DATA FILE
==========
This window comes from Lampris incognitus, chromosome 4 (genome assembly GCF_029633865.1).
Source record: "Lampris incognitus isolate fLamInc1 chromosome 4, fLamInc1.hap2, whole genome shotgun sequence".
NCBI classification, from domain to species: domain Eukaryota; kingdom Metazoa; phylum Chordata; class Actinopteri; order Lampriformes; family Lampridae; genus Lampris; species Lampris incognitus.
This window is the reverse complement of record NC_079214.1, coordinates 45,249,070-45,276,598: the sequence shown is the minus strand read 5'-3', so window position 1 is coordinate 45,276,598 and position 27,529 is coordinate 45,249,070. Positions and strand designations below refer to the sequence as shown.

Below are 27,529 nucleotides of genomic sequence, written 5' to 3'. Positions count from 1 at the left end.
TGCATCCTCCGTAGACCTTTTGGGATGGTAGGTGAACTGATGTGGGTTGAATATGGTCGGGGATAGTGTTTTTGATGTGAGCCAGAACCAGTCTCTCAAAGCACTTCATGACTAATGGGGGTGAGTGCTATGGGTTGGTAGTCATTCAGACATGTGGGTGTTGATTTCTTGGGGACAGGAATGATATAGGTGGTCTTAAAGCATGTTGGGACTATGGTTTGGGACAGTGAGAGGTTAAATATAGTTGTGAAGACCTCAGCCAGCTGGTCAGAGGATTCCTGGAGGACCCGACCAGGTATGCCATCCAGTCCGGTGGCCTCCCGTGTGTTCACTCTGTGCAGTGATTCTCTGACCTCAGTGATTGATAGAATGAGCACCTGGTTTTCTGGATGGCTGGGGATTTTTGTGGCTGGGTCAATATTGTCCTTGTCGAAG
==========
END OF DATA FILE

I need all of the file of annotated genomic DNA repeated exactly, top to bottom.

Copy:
This window comes from Lampris incognitus, chromosome 4 (genome assembly GCF_029633865.1).
Source record: "Lampris incognitus isolate fLamInc1 chromosome 4, fLamInc1.hap2, whole genome shotgun sequence".
NCBI classification, from domain to species: domain Eukaryota; kingdom Metazoa; phylum Chordata; class Actinopteri; order Lampriformes; family Lampridae; genus Lampris; species Lampris incognitus.
This window is the reverse complement of record NC_079214.1, coordinates 45,249,070-45,276,598: the sequence shown is the minus strand read 5'-3', so window position 1 is coordinate 45,276,598 and position 27,529 is coordinate 45,249,070. Positions and strand designations below refer to the sequence as shown.

Below are 27,529 nucleotides of genomic sequence, written 5' to 3'. Positions count from 1 at the left end.
TGCATCCTCCGTAGACCTTTTGGGATGGTAGGTGAACTGATGTGGGTTGAATATGGTCGGGGATAGTGTTTTTGATGTGAGCCAGAACCAGTCTCTCAAAGCACTTCATGACTAATGGGGGTGAGTGCTATGGGTTGGTAGTCATTCAGACATGTGGGTGTTGATTTCTTGGGGACAGGAATGATATAGGTGGTCTTAAAGCATGTTGGGACTATGGTTTGGGACAGTGAGAGGTTAAATATAGTTGTGAAGACCTCAGCCAGCTGGTCAGAGGATTCCTGGAGGACCCGACCAGGTATGCCATCCAGTCCGGTGGCCTCCCGTGTGTTCACTCTGTGCAGTGATTCTCTGACCTCAGTGATTGATAGAATGAGCACCTGGTTTTCTGGATGGCTGGGGATTTTTGTGGCTGGGTCAATATTGTCCTTGTCGAAG